A study sponsor or contract research organization, whoever performs bioavailability or bioequivalence testing for new drug product approval, must retain a reserve sample of each test article and reference standard used to perform in vivo bioavailability or in vivo or in vitro bioequivalence studies that is representative of each batch of the test article and of the reference standard provided by the study sponsor for the testing. The final rule clarifies the types of in vivo bioavailability and bioequivalence studies for which reserve samples are to be retained. The study sponsor or contract research organization will retain a sufficient quantity of each reserve sample of the test article and of the reference standard to permit FDA to perform five times all of the release tests required in the NDA, ANDA, or supplemental application. In addition, each reserve sample is required to be: (1) Adequately identified so that it can be positively identified as having come from the same sample as used in the specific bioavailability or bioequivalence study, (2) stored under specified conditions, and (3) retained for a specified period. An ambiguity in the interim rule regarding storage conditions has been clarified to accurately reflect the agency's intent. In addition, the final rule also includes a provision for the transfer of reserve samples when a contract research organization goes out of business.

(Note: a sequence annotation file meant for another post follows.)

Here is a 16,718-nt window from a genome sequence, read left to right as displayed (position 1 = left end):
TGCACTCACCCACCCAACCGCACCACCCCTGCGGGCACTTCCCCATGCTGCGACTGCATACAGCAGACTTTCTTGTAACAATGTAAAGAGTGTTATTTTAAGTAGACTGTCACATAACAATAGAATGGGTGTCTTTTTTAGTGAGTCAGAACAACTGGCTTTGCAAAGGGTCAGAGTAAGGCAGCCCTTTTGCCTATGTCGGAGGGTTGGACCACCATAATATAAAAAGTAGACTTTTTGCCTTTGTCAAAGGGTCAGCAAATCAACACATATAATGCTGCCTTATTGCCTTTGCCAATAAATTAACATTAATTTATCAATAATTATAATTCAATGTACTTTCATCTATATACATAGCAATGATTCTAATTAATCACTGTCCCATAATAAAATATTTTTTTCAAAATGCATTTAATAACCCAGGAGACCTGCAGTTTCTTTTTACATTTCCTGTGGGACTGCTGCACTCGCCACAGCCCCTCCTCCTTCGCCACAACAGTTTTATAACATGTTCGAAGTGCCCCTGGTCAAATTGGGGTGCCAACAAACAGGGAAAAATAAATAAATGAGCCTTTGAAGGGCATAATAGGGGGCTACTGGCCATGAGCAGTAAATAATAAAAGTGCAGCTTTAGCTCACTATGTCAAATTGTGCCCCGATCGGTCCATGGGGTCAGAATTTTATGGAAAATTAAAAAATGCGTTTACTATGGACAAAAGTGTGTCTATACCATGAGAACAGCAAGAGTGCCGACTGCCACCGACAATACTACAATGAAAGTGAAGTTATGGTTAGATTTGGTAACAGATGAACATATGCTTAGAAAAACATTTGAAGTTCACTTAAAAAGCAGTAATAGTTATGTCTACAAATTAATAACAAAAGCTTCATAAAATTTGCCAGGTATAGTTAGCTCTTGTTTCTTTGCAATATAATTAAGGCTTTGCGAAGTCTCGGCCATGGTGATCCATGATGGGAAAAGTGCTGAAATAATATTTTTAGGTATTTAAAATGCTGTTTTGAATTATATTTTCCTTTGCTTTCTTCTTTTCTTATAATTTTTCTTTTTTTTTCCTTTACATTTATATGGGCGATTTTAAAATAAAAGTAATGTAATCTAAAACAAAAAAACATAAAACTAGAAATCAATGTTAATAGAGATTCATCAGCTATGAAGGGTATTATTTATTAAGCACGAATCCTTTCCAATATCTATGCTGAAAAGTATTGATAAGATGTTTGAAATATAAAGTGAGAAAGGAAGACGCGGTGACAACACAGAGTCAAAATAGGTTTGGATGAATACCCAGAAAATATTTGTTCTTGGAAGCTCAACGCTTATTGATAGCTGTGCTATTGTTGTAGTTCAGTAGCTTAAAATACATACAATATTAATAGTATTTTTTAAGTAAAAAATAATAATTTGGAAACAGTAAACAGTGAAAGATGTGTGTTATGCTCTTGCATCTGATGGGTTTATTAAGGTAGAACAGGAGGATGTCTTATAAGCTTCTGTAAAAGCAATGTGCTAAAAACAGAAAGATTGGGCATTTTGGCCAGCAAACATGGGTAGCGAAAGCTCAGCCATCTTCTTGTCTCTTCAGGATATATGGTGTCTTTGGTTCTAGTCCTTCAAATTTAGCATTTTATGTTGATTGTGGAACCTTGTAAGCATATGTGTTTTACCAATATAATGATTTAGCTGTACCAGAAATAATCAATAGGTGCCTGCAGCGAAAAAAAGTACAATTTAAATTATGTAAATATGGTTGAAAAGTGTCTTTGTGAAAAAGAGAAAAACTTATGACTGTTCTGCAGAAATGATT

C. Collection of Samples

Ordinarily, the reserve samples, or a portion of the reserve samples, will be collected by an FDA investigator at the place of storage during a preapproval inspection of the facilities involved in manufacturing the test article and of any contract testing facility that conducts bioavailability or bioequivalence testing for the study sponsor. Where FDA has reason to believe fraud was involved in performing a bioavailability or bioequivalence study that was [*25919] conducted by a foreign testing facility, the facility may be asked to consent to FDA inspection or to submit to FDA reserve samples of the products used in the study.

Because access to test samples and related records may be essential to assess the validity and reliability of the results of a required bioavailability or bioequivalence study, the final rule, like the interim rule, adds as a reason for refusing to approve an application and as a circumstance under which FDA has discretion to withdraw approval of an application, refusal to permit an inspection of the facilities or records relevant to a bioavailability or bioequivalence study contained in an application or to submit or release reserve samples when requested by the agency.